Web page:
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Backroom Briefing: House Eyes Torrent of Legal Fees

February 16, 2017 - 10:00pm

Florida's stinging setback in its "water war" with Georgia is only going to add more scrutiny to the enormous legal bills the state has racked up over the past few years.

Through November, Florida had paid out more than $35 million to four law firms involved in the U.S. Supreme Court case during the last two fiscal years, according to data collected by the Florida House. The challenge centers on whether Georgia has diverted too much water from the Apalachicola-Chattahoochee-Flint river system.

Latham & Watkins, the lead law firm with Supreme Court expertise, has earned more than $31 million, followed by Foley Lardner with $2.5 million in fees the last two years.

Since 2001, Florida has paid out $72 million in legal fees for the current case, which started in 2013, and previous litigation, the House data shows. If the projection of more than $40 million in legal fees for this year holds steady, the total legal tab since 2001 could well exceed $90 million.

But after paying all that money and hiring top-level legal experts, Florida appears headed to defeat in the case, which still awaits review from the U.S. Supreme Court.

This week, a special master, appointed by the Supreme Court, issued a recommendation that Florida be denied any relief. He said he could not reach an equitable water-use settlement between Florida and Georgia without the U.S. Army Corps of Engineers, which was not a party to the lawsuit but controls water flow in the river system through a series of dams and reservoirs.

Closely watching the case is House Speaker Richard Corcoran, R-Land O'Lakes, who previously described the legal fees in the case as "gouging."

It was at the House's insistence that lawmakers balked last month at approving a $13 million boost in the Department of Environmental Protection's budget to cover escalating costs until the legal fees were thoroughly reviewed.

In an interview Thursday with The News Service of Florida, Corcoran, who is a lawyer, said the legal fee review is ongoing. "It takes time," he said.

Corcoran said the House has consulted with an outside counsel "who is very familiar with this type of scenario of overbilling (which) is what we would call it."

Corcoran also said House legal staff members are scrutinizing the special master's report, which was issued Tuesday. He said they were reviewing the issue of "the extent that our (outside) lawyers failed to include an indispensable party," referring to the Corps, in the litigation.

The speaker also raised the prospect of the House “aggressively” pursuing refunds after looking at issues involved in the case.

As the House lawyers review the report, they will find a paragraph noting that more legal fees are coming Florida's way. Not only did Florida officials lose the case, but the state must pay costs of the special master, Ralph Lancaster, a Maine lawyer, who ruled against them.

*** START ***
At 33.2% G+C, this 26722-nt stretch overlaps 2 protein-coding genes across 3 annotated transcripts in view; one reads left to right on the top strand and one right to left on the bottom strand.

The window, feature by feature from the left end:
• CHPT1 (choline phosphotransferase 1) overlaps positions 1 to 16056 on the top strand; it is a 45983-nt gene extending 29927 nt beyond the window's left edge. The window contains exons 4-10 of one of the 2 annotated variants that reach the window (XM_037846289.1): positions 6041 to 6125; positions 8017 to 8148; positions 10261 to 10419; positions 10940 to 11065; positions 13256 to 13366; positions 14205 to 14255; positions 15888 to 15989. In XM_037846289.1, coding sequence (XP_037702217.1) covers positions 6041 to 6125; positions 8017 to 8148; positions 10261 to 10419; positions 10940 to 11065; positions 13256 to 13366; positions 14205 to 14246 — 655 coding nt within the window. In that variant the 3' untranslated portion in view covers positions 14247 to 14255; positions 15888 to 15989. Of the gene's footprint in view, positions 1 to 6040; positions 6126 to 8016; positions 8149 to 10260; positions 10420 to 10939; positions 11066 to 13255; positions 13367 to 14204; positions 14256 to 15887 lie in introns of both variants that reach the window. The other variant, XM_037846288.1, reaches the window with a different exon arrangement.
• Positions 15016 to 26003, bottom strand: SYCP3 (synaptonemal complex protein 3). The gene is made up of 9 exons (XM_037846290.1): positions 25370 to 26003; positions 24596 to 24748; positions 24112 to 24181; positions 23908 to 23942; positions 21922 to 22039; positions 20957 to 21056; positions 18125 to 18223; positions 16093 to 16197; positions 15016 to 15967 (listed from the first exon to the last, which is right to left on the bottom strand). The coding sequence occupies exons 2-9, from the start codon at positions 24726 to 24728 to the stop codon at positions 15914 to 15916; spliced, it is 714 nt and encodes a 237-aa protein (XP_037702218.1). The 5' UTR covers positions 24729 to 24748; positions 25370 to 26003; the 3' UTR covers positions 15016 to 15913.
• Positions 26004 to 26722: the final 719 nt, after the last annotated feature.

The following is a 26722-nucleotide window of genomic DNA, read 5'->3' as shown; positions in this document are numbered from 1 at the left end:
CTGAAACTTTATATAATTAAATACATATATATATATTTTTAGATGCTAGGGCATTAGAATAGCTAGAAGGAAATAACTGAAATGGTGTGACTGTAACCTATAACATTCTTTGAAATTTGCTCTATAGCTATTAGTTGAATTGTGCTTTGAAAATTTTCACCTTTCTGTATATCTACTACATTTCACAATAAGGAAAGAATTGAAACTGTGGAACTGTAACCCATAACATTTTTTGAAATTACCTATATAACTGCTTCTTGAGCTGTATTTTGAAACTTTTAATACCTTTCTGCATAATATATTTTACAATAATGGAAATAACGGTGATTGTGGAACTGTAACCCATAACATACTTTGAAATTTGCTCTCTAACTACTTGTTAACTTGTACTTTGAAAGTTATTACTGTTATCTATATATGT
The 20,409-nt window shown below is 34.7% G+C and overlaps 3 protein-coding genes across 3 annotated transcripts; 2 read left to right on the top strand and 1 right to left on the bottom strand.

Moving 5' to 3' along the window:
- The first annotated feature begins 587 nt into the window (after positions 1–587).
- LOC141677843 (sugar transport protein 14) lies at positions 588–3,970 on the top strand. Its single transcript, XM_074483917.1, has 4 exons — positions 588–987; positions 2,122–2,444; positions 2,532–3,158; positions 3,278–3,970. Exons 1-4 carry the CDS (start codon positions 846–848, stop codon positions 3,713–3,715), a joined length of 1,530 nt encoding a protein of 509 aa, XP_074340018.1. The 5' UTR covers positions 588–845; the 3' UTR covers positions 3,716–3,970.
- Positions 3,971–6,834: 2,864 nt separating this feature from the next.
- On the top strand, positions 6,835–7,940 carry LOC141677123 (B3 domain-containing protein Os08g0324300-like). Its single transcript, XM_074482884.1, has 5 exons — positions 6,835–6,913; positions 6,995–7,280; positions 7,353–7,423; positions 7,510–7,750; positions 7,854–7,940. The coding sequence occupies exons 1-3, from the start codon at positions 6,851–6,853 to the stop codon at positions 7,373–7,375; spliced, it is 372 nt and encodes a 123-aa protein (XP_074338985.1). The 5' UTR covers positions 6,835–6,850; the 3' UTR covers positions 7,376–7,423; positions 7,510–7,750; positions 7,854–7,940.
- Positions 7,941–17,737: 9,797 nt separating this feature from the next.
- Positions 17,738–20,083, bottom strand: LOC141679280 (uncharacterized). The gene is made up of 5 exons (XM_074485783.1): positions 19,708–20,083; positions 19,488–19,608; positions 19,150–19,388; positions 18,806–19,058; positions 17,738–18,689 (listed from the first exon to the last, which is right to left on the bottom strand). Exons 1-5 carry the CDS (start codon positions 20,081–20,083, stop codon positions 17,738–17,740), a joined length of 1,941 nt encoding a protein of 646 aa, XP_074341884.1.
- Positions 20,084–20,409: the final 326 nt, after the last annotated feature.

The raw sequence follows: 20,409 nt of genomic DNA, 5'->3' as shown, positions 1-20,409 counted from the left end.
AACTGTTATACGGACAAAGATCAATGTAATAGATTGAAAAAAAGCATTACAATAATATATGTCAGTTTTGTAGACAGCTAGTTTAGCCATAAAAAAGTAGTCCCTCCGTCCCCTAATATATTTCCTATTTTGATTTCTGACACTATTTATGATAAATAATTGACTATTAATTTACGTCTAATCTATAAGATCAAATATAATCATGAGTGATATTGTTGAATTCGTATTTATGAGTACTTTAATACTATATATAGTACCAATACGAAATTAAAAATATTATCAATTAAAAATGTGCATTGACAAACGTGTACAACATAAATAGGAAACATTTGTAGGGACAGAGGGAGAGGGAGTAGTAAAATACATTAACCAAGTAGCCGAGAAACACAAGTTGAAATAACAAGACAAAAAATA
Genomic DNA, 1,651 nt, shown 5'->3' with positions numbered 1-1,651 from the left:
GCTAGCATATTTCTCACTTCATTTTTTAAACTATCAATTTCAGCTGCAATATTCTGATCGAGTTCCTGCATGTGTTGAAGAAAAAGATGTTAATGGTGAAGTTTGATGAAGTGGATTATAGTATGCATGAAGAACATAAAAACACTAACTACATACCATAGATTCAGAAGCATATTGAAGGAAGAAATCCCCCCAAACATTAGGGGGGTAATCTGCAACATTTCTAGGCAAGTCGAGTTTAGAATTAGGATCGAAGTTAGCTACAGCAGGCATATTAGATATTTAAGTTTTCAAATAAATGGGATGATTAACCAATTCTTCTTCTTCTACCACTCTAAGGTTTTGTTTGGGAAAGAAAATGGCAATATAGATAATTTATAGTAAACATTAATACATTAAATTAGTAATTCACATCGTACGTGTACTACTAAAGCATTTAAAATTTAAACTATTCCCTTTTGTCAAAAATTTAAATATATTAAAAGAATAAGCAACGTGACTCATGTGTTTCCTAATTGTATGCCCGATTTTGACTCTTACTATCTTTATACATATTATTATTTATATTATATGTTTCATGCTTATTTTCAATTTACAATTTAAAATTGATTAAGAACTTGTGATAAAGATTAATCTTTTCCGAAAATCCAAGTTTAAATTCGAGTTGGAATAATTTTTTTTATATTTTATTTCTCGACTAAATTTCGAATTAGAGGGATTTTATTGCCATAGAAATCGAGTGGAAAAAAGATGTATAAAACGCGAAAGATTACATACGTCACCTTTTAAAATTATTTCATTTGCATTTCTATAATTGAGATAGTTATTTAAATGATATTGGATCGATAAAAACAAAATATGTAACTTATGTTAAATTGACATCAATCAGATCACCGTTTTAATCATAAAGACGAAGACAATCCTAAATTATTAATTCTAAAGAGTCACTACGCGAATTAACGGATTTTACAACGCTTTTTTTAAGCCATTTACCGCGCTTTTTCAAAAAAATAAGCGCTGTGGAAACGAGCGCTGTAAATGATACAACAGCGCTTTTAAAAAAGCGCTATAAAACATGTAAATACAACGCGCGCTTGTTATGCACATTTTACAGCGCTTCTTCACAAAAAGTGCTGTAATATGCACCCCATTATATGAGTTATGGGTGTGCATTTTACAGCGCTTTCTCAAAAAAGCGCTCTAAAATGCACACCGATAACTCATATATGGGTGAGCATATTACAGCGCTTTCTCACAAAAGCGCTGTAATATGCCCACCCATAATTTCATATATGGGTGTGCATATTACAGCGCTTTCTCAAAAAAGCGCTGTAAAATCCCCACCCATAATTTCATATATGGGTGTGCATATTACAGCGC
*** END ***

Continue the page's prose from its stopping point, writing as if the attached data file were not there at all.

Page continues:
The only financial solace for the Florida is that Georgia has to split the special master's costs.

BERMAN ASKS FOR HELP WITH TRUMP-IMPACTED AIRPORT

Rep. Lori Berman, D-Lantana, wants Gov. Rick Scott's help to ease economic burdens on a general aviation airport in Palm Beach County when his buddy is in town.

In a letter Wednesday to Scott, Berman noted that temporary flight restrictions imposed by the Secret Service when President Donald Trump visits his Palm Beach home --- a frequent occurrence --- shuts down aviation-related businesses at Lantana Airport.

"While the safety of our president is the first and foremost concern of all citizens, I am hopeful that you will recognize the value and importance of maintaining jobs and the economic engine that helps fuel Palm Beach County, which in turn helps our entire state," Berman wrote.

The airport is home to about 300 aircraft and employs about 250 people, according to Berman.

"I believe there are potential options on how to maintain the positive economic benefits that the Lantana Airport has for our county and state, while still keeping the president safe," she continued. "Without the consideration of a slightly loosened TFR (temporary flight restriction), our community will continue to feel these adverse effects on our local economy."

Berman's letter was a follow-up to a meeting Monday in Palm Beach County attended by U.S. Rep. Lois Frankel, D-Fla., local officials and members of the aviation community.

TWEET OF THE WEEK: “Happy Birthday @JimCantore, may we never sit together on the same airplane, freaks out the passengers who want to know where we are going.” --- Craig Fugate (@WCraigFugate), a former director of Florida's Division of Emergency Management and former administrator of the Federal Emergency Management Agency, in a birthday greeting Thursday to The Weather Channel's Jim Cantore, known for his live reports from severe weather events.

 


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